My Hero! presents a collection of international artworks that explore iconic superhero imagery, along with reimagined interpretations of our classic heroes. The artists in the exhibition both pay homage to these universal idols, and also present critical questions about their popularity and God-like stature. Some artists in the exhibition spin the fantasy further by imagining the hero as a child, as an aging being and even as an animal.
“Flowing Beyond Heaven and Earth” opened at the Art Museum of West Virginia University in Morgantown on March 2, 2018. This exhibit examines the dynamic interplay between millennia of tradition and recent years of rapid innovation. Chinese artist and curator Xiaoping Luo writes, “In Chinese contemporary ceramics, twined streams of heritage and innovation flow together to form a mighty river.”
The 20th biennial West Virginia Juried Exhibition opened at the Art Museum of West Virginia University in Morgantown on Sunday, Nov. 12, at 2 p.m. Eighty West Virginia artists were selected for the exhibit, which will feature 84 pieces, including painting, drawing, mixed media, craft, photography, digital art, sculpture and print. Twenty-eight counties are represented in the show.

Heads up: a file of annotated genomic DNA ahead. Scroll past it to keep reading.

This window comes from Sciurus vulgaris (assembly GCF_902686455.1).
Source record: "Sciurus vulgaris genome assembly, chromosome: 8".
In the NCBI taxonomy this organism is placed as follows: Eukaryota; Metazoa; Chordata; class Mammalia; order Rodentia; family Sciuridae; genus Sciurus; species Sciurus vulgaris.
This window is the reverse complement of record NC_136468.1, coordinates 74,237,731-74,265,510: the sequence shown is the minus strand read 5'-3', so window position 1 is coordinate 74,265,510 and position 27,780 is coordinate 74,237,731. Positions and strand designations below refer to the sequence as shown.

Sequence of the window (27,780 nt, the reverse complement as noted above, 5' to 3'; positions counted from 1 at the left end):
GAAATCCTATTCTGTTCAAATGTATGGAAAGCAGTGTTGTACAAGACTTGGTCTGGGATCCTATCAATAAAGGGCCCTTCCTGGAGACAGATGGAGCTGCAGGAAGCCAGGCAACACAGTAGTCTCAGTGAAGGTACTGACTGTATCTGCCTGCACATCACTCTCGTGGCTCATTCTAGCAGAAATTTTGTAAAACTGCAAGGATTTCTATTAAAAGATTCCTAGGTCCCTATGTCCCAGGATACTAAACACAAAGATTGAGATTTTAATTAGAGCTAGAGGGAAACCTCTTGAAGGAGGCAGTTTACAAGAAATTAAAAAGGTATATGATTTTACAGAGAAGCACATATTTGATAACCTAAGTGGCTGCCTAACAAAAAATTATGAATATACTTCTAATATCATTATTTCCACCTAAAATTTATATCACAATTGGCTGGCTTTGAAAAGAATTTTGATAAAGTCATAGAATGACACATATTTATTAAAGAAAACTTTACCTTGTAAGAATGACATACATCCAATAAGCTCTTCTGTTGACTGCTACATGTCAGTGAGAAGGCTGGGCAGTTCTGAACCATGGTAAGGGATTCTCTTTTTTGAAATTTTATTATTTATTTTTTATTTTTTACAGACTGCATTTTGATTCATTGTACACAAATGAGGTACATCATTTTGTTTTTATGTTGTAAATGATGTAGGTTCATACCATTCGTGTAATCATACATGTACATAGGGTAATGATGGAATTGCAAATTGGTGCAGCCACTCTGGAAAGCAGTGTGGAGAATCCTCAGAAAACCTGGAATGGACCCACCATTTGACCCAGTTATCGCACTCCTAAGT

Shepard Fairey, a contemporary street artist, graphic designer, activist, illustrator
and founder of OBEY Clothing, emerged from the skateboarding scene. Fairey attended
the Rhode Island School of Design (RISD), where he first became known for his "Andre
the Giant Has a Posse" (…OBEY…) sticker campaign, which appropriated images from
the comedic supermarket tabloid Weekly World News.
“Studio Window: The Prints of Grace Martin Taylor” in the Deem Print Gallery featured the complete collection of prints, including the important color woodblock prints, of West Virginia artist Grace Martin Taylor (1903-1995), one of America’s innovative printmakers of the 20th century.
“Independent Vision: Self-Taught Artists from Appalachia” featured approximately 100 pieces of art from the Ramona Love Lampell and Millard Lampell Collection.
Connections were discovered among the works of art in "Visual Conversations: Looking and Listening," all from the museum’s collection. Curator Robert Bridges selected particular works for their individual expression and their dialogues with one another. The works sparked visual associations that transcended time and place, offering new possibilities and relationships.